Several new technologies are improving the Wi-Fi connectivity service onboard aircraft. The improvements brought about by the likes of 2Ku, Global Xpress (GX) and the European Aviation Network are bringing the in-flight experience closer to what passengers have at home.
In the United States in particular, the availability of Wi-Fi in flight is almost expected. The Honeywell Aerospace Connectivity 2016 Survey revealed a number of interesting findings about American passengers and their Wi-Fi expectations. One of the key results was that 84% of the 1,008 respondents felt that the connectivity experience should be like what they get at home.
Gogo’s new 2Ku service is currently available on selected Aeromexico aircraft, with many other carriers also committed to it, such as British Airways, Aer Lingus, Iberia, Delta and Virgin Atlantic. According to Gogo, the dual-antenna 2Ku system can hit speeds of over 70Mbps. Furthermore, in the future when the next generation high-throughput and Low Earth Orbit satellites launch, it will be able to reach over 200Mbps, according to the company.
Gogo Chief Commercial Officer, Ash ElDifrawi, emphasised the importance of offering a home-like experience in-flight: “I think that (the speed) is the wrong thing to focus on. The thing to focus on is can you do everything in the air that you can do on the ground? Can you stream, watch movies, do all the work, send email attachments that are large? Can you do that at the same rate as you can on the ground? The answer to that is with 2Ku, you can do all that. Every person on the plane can do whatever they want to do and have a ground-like experience.”
Similarly, Inmarsat has been investing in the in-flight connectivity experience with its Global Xpress network. A Ka-band antenna was installed on a Lufthansa A320 in June and will now be tested ahead of the onboard broadband service being made available to passengers in October. This service is expected to hit speeds of 60 to 70Mbps.
Rockwell Collins is a Value Added Reseller for the GX Aviation service and the company’s Vice President of Air Transport Cabin Solutions Sales and Marketing, Jeff Sare, thinks it will have a big impact once it rolls out: “When Global Xpress goes live, there’s going to be a big impact. I think you’re seeing in the marketplace that there’s huge uptake in interest in Global Xpress already. The Honeywell Inmarsat airplane is flying around and doing demos this month and next month. That’s generating a lot of excitement.”
The importance of reliability
The European Aviation Network will soon offer another option to airlines. This is Inmarsat’s solution for European air travel, which combines an S-band satellite network with an LTE-based ground network. The company says this solution will provide connectivity speeds of 75Mbps. In theory, passengers will get an experience much like what they would get with their home broadband network.
The aforementioned Honeywell survey also found that 90% of the respondents felt the onboard Wi-Fi connection should be reliable no matter the destination. So if these new and emerging solutions are to be popular with customers, reliability will play a very important role.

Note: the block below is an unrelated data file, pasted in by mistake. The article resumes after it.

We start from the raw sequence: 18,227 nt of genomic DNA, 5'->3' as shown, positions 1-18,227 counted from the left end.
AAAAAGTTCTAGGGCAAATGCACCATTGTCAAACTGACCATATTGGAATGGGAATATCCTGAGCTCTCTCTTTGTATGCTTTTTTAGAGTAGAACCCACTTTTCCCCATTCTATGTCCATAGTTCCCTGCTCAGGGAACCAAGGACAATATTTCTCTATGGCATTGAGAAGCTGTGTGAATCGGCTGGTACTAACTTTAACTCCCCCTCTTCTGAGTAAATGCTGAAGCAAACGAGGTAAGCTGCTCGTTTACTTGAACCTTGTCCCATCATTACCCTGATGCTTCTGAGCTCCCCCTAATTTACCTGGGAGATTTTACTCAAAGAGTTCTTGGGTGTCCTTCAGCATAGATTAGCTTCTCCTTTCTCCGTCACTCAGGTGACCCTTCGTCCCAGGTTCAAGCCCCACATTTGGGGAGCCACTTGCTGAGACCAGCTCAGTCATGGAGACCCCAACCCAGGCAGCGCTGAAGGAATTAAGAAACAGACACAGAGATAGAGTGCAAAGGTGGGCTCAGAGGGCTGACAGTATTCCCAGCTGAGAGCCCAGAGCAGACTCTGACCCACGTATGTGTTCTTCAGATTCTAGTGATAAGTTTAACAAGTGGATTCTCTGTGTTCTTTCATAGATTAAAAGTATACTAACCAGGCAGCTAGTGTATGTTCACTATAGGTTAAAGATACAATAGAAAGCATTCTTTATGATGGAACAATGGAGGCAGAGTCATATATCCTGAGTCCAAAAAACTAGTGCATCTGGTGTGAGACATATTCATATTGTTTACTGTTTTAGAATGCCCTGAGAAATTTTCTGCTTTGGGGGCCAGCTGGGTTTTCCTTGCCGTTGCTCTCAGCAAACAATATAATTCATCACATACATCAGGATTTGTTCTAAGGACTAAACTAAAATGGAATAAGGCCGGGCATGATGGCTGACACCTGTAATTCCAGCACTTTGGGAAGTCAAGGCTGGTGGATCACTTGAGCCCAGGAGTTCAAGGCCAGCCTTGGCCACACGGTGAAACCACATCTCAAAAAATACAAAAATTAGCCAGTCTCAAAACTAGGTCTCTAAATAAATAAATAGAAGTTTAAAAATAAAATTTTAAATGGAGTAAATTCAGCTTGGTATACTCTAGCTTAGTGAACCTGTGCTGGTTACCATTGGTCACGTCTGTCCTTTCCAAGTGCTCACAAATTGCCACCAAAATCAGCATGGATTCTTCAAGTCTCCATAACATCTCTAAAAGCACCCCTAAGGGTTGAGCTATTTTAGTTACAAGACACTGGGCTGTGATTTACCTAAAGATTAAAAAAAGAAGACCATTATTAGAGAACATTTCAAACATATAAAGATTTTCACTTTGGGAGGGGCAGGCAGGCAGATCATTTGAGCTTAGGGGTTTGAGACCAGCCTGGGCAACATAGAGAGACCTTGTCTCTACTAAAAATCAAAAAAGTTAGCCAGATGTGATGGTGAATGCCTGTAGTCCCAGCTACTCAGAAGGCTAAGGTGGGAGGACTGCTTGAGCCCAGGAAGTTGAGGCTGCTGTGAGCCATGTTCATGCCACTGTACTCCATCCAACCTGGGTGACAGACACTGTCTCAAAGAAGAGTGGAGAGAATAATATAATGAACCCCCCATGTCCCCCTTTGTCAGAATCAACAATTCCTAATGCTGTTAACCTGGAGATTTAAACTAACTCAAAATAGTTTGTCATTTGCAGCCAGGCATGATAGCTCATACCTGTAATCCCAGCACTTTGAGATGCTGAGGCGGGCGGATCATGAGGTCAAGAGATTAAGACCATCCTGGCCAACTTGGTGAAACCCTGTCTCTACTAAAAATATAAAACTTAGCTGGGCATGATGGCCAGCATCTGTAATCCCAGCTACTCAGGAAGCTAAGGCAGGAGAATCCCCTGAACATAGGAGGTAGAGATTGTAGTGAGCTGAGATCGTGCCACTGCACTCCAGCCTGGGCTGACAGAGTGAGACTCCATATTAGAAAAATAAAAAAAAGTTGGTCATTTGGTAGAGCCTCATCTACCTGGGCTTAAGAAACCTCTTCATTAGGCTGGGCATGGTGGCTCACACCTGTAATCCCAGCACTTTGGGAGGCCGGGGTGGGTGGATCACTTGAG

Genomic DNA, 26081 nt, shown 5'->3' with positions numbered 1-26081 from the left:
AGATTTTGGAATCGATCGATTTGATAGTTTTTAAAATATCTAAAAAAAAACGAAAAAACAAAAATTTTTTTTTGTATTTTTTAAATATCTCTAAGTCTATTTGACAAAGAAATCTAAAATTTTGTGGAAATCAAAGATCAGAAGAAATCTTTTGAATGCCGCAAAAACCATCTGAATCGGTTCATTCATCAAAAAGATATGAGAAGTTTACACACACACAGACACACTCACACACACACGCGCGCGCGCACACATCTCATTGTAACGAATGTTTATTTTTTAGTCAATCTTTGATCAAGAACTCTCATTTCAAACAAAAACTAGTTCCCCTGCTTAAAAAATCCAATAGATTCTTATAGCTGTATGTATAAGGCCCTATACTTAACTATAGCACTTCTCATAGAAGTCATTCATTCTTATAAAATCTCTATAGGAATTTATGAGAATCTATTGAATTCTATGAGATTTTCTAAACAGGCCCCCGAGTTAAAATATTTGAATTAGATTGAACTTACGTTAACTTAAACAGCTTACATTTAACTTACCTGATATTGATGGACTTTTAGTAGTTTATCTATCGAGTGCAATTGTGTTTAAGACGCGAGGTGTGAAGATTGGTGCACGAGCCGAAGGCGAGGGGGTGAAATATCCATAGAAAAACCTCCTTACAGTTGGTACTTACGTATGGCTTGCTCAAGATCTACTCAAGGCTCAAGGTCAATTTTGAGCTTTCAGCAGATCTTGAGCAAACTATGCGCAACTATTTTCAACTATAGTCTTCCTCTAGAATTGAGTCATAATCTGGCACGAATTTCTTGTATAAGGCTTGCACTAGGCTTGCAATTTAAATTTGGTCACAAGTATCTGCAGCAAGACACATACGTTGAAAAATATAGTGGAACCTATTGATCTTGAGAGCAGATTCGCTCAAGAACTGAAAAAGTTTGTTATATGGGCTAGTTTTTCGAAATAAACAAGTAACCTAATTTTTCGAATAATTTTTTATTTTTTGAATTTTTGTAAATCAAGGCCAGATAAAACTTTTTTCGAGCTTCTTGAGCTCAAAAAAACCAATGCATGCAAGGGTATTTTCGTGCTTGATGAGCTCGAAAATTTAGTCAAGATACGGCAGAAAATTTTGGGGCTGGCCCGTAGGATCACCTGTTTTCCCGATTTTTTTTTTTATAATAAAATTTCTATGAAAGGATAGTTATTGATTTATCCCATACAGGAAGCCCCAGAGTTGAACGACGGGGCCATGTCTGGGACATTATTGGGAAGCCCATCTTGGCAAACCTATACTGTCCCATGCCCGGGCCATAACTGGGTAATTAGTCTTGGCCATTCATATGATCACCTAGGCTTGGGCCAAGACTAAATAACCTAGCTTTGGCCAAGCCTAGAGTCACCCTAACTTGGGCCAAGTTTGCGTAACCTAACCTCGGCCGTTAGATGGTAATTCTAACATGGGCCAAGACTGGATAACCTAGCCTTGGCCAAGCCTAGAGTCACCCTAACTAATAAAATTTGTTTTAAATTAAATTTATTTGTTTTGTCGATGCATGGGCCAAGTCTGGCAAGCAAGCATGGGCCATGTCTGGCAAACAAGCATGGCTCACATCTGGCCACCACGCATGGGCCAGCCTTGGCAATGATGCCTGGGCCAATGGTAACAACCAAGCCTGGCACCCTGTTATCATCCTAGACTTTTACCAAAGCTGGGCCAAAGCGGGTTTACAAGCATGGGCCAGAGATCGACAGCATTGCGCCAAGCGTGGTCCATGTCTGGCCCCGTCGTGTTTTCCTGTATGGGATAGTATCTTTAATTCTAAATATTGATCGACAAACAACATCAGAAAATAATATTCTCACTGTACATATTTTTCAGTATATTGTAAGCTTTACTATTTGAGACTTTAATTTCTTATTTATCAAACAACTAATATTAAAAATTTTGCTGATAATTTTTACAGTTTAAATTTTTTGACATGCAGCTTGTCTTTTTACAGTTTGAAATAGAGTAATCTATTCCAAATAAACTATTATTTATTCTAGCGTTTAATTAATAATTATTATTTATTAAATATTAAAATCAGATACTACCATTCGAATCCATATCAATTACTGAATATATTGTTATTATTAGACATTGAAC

Norwegian Air Shuttle already offers Wi-Fi on selected flights in Europe and for flights between the United States and the Caribbean. It first introduced the service in 2011 and it is still the only airline in Europe offering Wi-Fi on all short-haul flights. In late 2015, the carrier introduced the ability to stream live TV news through its Wi-Fi network. The reliability of the connection is key for them as well and any developments should not affect this, according to Thomas Ramdahl, Chief Commercial Officer: “Many customers choose Norwegian because they can stay connected and we believe that everyone should be connected in the air as they are on the ground.
“We launched live TV late last year so it’s still too early to say what additional services we will introduce but an important consideration for any new Wi-Fi service will be to ensure the reliability of our inflight Wi-Fi connectivity throughout the aircraft cabin.”
He did add though that Norwegian Air Shuttle is exploring the potential for Wi-Fi on its transatlantic flights, “once we identify the right equipment and service providers that can meet our high demands for a seamless user experience for our passengers”.
Although the quality and reliability of in-flight Wi-Fi is improving, there are still regions that lack connectivity coverage, such as Oceania, although efforts are being made to address this. Looking ahead, Rockwell Collins’ Jeff Sare sees connectivity being available on the majority of aircraft within five years: “Within the next five years, I expect you’ll have it reasonably ubiquitously. Every airline’s a little different. Then the business models of the airlines and what they believe that they can afford or need from a competitive positioning obviously will determine how quickly they install this stuff. The Wi-Fi internet itself and the infrastructure on the airplane are relatively minimal, compared to a big IP system.”
The widespread demand for fast, reliable in-flight Wi-Fi has driven the development of these new services such as 2Ku and GX, and now an increasing number of passengers are getting access to a home-like Wi-Fi experience in-flight. Faster speeds will not only improve the browsing experience but other areas too, including on-demand wireless IFE and real-time aircraft maintenance, which will form an increasingly important part of airlines’ business plans when considering their next connectivity investments.